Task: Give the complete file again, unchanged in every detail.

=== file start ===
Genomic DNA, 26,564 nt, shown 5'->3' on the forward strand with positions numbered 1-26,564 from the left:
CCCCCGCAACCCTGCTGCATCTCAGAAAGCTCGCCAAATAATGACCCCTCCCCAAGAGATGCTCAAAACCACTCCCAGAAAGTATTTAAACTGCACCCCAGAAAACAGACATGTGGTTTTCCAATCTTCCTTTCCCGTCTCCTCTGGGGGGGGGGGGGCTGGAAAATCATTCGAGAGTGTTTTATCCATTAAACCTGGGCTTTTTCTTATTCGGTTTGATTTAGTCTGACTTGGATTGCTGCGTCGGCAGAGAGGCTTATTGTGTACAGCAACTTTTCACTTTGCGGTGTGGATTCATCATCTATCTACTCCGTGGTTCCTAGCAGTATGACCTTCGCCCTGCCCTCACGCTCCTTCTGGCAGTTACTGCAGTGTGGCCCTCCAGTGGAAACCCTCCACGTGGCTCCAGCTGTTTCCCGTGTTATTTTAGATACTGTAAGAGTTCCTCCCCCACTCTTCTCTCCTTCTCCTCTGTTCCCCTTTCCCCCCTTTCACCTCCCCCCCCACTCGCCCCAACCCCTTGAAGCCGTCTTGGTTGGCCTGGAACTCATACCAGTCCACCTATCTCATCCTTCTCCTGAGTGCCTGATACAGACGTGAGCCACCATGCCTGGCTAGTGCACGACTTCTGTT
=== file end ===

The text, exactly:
Genomic DNA, 26,564 nt, shown 5'->3' on the forward strand with positions numbered 1-26,564 from the left:
CCCCCGCAACCCTGCTGCATCTCAGAAAGCTCGCCAAATAATGACCCCTCCCCAAGAGATGCTCAAAACCACTCCCAGAAAGTATTTAAACTGCACCCCAGAAAACAGACATGTGGTTTTCCAATCTTCCTTTCCCGTCTCCTCTGGGGGGGGGGGGGCTGGAAAATCATTCGAGAGTGTTTTATCCATTAAACCTGGGCTTTTTCTTATTCGGTTTGATTTAGTCTGACTTGGATTGCTGCGTCGGCAGAGAGGCTTATTGTGTACAGCAACTTTTCACTTTGCGGTGTGGATTCATCATCTATCTACTCCGTGGTTCCTAGCAGTATGACCTTCGCCCTGCCCTCACGCTCCTTCTGGCAGTTACTGCAGTGTGGCCCTCCAGTGGAAACCCTCCACGTGGCTCCAGCTGTTTCCCGTGTTATTTTAGATACTGTAAGAGTTCCTCCCCCACTCTTCTCTCCTTCTCCTCTGTTCCCCTTTCCCCCCTTTCACCTCCCCCCCCACTCGCCCCAACCCCTTGAAGCCGTCTTGGTTGGCCTGGAACTCATACCAGTCCACCTATCTCATCCTTCTCCTGAGTGCCTGATACAGACGTGAGCCACCATGCCTGGCTAGTGCACGACTTCTGTT